Friday, November 3, 2017

Baird's Sandpiper at Imperial Beach

Baird's Sandpiper drawing by Greg Gillson.
Scratching an itch. Graphite drawing by Greg Gillson.
On August 27th I was able to locate a previously discovered Baird's Sandpiper on the beach at Imperial Beach, California. It was readily approachable or, rather, it fearlessly approached near me as I sat motionless and as it foraged among the beach-cast kelp on the upper beach. I was able to obtain many photos at close range.

Baird's Sandpiper drawing by Greg Gillson.
Stepping into a depression. Graphite drawing by Greg Gillson.
One thing many birders noted about this bird was how unusually wide the body of this bird sometimes appeared. The breast feathers flared out widely covering the lower part of the folded wings. I have noted ducks give a very wide-bodied appearance like this, but never other birds. It's something I'll have to pay more attention to. If you think I surely must have misdrawn the proportions, please look at the reference photo below.

Baird's Sandpiper. Stepping into a depression.

I was especially pleased to photograph and draw interesting postures that aren't depicted in bird books that usually show the rather uninteresting "field guide" pose.

Baird's Sandpiper. Field Guide pose.
"Field Guide" pose.
The identification of Baird's Sandpiper is rather subtle. At first glance it seems to match the field marks of the smaller North American "peep"--Western, Semipalmated, and Least Sandpipers. The bill is about the same length as the head as the Semipalmated and Least Sandpipers. The legs are black as the Western and Semipalmated Sandpipers.  Baird's Sandpipers are a bit larger than the other three, however, if they are seen together.

Baird's Sandpiper. Scratching.

One noteworthy identification mark is that the wing tips extend quite far past the end of the tail. This gives a very long attenuated look to the rear of the body. In general, birds that migrate long distances have long wings; birds that don't migrate have short wings.
Baird's Sandpiper colored pencil painting by Greg Gillson.
Looking behind. Colored pencil by Greg Gillson.
In the fall of the year, juveniles, such as the one depicted, have rows of white tipped back and scapular feathers. These create a "scaly" appearance to the upper parts. Adults are not nearly as bold.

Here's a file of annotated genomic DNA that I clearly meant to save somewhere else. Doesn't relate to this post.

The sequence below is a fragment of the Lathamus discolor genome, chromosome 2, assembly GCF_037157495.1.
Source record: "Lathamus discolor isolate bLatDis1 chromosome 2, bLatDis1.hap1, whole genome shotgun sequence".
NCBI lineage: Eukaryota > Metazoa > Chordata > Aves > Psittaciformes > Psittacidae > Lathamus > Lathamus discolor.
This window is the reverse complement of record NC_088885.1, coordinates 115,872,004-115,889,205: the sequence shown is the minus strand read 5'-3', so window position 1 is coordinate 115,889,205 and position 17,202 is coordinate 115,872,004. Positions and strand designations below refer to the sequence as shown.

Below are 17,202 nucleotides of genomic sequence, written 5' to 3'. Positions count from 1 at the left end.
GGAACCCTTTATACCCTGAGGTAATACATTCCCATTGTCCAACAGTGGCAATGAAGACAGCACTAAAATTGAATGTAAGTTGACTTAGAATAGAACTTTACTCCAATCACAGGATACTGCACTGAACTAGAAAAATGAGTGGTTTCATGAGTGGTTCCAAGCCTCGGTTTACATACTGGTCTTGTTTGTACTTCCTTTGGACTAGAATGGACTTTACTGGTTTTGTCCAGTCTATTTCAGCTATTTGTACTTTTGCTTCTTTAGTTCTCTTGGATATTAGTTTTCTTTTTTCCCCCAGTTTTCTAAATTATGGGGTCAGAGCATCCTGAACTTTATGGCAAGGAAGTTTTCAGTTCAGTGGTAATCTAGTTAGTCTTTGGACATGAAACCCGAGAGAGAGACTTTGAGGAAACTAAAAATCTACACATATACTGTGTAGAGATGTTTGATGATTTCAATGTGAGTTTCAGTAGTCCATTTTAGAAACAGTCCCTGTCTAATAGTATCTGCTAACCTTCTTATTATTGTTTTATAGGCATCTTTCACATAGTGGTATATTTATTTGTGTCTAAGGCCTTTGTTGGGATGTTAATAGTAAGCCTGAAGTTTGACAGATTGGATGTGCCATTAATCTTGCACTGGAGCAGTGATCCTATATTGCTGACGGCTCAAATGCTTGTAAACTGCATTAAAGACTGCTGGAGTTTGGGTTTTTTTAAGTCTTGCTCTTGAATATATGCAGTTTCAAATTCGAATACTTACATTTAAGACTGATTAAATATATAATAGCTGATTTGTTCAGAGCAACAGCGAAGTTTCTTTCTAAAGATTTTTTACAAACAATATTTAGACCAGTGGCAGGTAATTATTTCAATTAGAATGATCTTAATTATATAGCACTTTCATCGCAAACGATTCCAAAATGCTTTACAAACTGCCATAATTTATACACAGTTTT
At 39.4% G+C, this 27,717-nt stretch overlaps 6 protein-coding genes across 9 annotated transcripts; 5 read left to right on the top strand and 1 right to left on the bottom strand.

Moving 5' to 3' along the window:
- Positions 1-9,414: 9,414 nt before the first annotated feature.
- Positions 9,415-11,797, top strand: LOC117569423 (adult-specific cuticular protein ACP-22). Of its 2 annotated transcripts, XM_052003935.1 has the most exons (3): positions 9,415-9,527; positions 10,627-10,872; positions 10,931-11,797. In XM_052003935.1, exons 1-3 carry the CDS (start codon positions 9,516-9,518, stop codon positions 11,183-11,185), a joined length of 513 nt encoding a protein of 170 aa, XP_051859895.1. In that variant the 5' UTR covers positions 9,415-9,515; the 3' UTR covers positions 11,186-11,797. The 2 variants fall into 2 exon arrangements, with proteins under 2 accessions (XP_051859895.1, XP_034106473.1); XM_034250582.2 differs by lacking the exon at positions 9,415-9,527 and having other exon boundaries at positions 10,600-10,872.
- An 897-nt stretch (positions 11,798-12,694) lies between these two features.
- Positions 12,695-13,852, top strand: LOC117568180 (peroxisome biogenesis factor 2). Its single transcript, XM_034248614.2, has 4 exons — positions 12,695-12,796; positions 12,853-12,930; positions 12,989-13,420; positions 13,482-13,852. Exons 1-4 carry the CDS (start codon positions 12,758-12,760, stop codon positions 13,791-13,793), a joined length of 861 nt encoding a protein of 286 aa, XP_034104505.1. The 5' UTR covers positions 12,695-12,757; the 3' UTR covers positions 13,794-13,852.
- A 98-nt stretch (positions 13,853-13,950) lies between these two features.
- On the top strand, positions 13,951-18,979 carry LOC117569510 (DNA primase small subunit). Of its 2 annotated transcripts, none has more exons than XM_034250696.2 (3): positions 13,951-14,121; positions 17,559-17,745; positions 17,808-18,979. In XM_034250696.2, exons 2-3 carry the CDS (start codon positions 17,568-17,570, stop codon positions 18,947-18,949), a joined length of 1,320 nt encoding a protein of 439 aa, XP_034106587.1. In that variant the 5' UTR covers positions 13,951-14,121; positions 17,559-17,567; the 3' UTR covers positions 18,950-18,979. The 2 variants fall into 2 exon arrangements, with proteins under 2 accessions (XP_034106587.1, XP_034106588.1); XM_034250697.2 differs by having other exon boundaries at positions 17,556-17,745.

Baird's Sandpiper. Over the shoulder.

Baird's Sandpiper breed at the northern edge of land in the Arctic, from northeastern Siberia, Alaska, Canada, to northwestern Greenland. When they migrate south they may be found on ocean beaches. But it is not unusual to encounter them on mountain glaciers. In winter they can be found in the Andes of South America in Ecuador and Chile, but also in lower areas in Bolivia, Argentina, Costa Rica, Panama, and Venezuela. Spring migration is through Central American and Mexico and north generally east of the Rocky Mountains in North America. They are a bit more widespread in fall migration, reaching all the way to the Pacific Coast in low numbers, as this bird.

Baird's Sandpiper. Portrait.
Portrait: Baird's Sandpiper.

Saturday, September 23, 2017

Snowy Plovers at the mouth of Tijuana River

From the end of Seacoast Drive in Imperial Beach it is a mile south on the beach to the Tijuana River mouth. See site guide here. That's where the rare and endangered Snowy Plovers are found, year-round.

Here are some photos from July and August 2017:

Snowy Plover
Snowy Plovers spend much time just resting and hiding on the dry upper beach.
Snowy Plover
Often you don't notice a Snowy Plover until it runs from you.
Snowy Plover
A Snowy Plover blends into the sand by resting in a footprint or tire track.
Snowy Plover
A tiny little ball of fluff.
Snowy Plover
Snowy Plovers lay their eggs and raise their young on empty sandy beaches.
Human beach recreation and nesting Snowy Plovers don't mix well.
Snowy Plover
Snowy Plovers are the color of dry sand and blend in well on the upper beach.

Tuesday, August 29, 2017

Skimming along with a Black Skimmer

Black Skimmers are odd birds, as I've noted before, here.

I hadn't had opportunity, though, to photograph them in their eponymous behavior, that is, actually skimming!

But a few weeks ago I found a single Black Skimmer skimmering around in the mouth of the Tijuana River!

To feed, skimmers fly low to the water with wings raised mostly above the horizontal in deep, slow, mechanical wing beats. The head is held down, with the bill knifing through shallow water. When a fish is caught, the head snaps up and the fish swallowed.

Black Skimmer
Black Skimmer, Tijuana River mouth, Imperial Beach, California. July 16, 2017. Greg Gillson.
Black Skimmer
Black Skimmer
Even when not skimming the water the head is held below the body in flight.
Black Skimmer
Black Skimmer